Commentary Critical and Explanatory
on the Whole Bible
2-8. When a man shall make a singular vow, &c.--Persons have, at
all times and in all places, been accustomed to present votive
offerings, either from gratitude for benefits received, or in the event
of deliverance from apprehended evil. And Moses was empowered, by
divine authority, to prescribe the conditions of this voluntary duty.
the persons shall be for the Lord, &c.--better rendered
thus:--"According to thy estimation, the persons shall be for the
Lord." Persons might consecrate themselves or their children to the
divine service, in some inferior or servile kind of work about the
In the event of any change, the persons so devoted had the privilege in
their power of redeeming themselves; and this chapter specifies the
amount of the redemption money, which the priest had the discretionary
power of reducing, as circumstances might seem to require. Those of
mature age, between twenty and sixty, being capable of the greatest
service, were rated highest; young people, from five till twenty, less,
because not so serviceable; infants, though devotable by their parents
could not be offered nor redeemed till a month after birth; old people
were valued below the young, but above children; and the poor--in no
case freed from payment, in order to prevent the rash formation of
vows--were rated according to their means.
9-13. if it be a beast, whereof men bring an offering unto the
Lord--a clean beast. After it had been vowed, it could neither be
employed in common purposes nor exchanged for an equivalent--it must be
sacrificed--or if, through some discovered blemish, it was unsuitable
for the altar, it might be sold, and the money applied for the sacred
service. If an unclean beast--such as an ass or camel, for instance,
had been vowed, it was to be appropriated to the use of the priest at
the estimated value, or it might be redeemed by the person vowing on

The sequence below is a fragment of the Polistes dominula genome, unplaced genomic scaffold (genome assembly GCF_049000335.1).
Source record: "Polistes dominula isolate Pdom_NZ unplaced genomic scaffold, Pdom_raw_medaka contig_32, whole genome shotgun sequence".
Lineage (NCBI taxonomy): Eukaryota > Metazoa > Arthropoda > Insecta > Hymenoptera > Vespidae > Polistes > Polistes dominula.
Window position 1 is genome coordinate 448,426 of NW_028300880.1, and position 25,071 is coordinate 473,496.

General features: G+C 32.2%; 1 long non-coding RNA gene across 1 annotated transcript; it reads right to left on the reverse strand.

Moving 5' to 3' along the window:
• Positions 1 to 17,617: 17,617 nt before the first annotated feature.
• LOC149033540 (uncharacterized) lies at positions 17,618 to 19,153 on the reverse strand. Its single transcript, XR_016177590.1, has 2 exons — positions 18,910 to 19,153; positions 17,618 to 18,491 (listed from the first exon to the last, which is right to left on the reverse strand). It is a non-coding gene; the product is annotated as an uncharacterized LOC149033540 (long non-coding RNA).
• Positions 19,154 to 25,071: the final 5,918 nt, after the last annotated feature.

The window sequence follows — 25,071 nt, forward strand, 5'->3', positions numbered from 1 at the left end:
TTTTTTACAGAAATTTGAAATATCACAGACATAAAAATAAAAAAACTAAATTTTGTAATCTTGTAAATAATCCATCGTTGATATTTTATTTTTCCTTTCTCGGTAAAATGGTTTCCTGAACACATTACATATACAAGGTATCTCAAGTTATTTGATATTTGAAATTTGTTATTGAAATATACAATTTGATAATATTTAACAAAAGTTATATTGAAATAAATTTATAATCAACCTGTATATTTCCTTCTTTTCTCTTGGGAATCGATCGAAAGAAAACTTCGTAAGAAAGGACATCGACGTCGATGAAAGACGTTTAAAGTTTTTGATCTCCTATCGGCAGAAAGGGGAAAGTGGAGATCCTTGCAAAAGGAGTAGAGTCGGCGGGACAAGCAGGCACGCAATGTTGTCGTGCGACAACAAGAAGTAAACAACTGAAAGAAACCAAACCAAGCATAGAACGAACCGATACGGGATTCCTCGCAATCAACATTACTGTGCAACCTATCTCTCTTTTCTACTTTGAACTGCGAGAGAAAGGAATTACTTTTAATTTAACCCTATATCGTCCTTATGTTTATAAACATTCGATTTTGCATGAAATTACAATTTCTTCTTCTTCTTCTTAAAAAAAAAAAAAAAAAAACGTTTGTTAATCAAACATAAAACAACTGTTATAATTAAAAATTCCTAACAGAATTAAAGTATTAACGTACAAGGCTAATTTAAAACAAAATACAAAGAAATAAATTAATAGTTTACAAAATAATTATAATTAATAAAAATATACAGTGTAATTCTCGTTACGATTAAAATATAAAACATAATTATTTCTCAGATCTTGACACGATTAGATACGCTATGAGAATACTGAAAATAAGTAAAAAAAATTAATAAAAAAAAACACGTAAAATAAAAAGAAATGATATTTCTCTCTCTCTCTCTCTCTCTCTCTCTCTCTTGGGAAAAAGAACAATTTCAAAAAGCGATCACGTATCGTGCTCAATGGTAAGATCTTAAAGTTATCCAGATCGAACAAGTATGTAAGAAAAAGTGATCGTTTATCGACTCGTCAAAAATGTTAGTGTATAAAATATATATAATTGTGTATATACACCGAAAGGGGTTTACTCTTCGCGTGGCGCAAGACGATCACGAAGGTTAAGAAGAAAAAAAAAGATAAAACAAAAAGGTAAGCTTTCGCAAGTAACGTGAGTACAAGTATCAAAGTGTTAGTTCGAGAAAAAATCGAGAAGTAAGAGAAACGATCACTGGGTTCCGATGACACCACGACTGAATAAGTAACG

payment of that value, and the additional fine of a fifth more.
14, 15. when a man shall sanctify his house to be holy unto the
Lord, &c.--In this case, the house having been valued by the priest
and sold, the proceeds of the sale were to be dedicated to the
sanctuary. But if the owner wished, on second thought, to redeem it,
he might have it by adding a fifth part to the price.
16-24. if a man shall sanctify unto the Lord some aprt of a field of
his possession, &c.--In the case of acquired property in land, if
not redeemed, it returned to the donor at the Jubilee; whereas the part
of a hereditary estate, which had been vowed, did not revert to the
owner, but remained attached in perpetuity to the sanctuary. The reason
for this remarkable difference was to lay every man under an obligation
to redeem the property, or stimulate his nearest kinsman to do it, in
order to prevent a patrimonial inheritance going out from any family in
26, 27. Only the firstling of the beasts--These, in the case of
clean beasts, being consecrated to God by a universal and standing law
(Ex 13:12; 34:19),
could not be devoted; and in that of unclean beasts, were subject to
the rule mentioned
(Le 27:11, 12).
28, 29. no devoted thing, that a man shall devote unto the Lord of
all that he hath, . . . shall be sold or redeemed--This
relates to vows of the most solemn kind--the devotee accompanying his
vow with a solemn imprecation on himself not to fail in accomplishing
his declared purpose.
29. shall surely be put to death--This announcement imported not
that the person was to be sacrificed or doomed to a violent death; but
only that he should remain till death unalterably in the devoted
condition. The preceding regulations were evidently designed to
prevent rashness in vowing
and to encourage serious and considerate reflection in all matters
between God and the soul
30-33. all the tithe of the land, whether of the seed of the
land--This law gave the sanction of divine authority to an ancient
(Ge 14:20; 28:22).
The whole produce of the land was subjected to the tithe tribute--it
was a yearly rent which the Israelites, as tenants, paid to God, the
owner of the land, and a thank offering they rendered to Him for the
bounties of His providence. (See
32. whatsoever passeth under the rod, &c.--This alludes to the
mode of taking the tithe of cattle, which were made to pass singly
through a narrow gateway, where a person with a rod, dipped in ochre,
stood, and counting them, marked the back of every tenth beast, whether
male or female, sound or unsound.
34. These are the commandments, &c.--The laws contained in this
book, for the most part ceremonial, had an important spiritual bearing,
the study of which is highly instructive
Heb 4:2; 12:18).
They imposed a burdensome yoke
but yet in the infantine age of the Church formed the necessary
discipline of "a schoolmaster to Christ"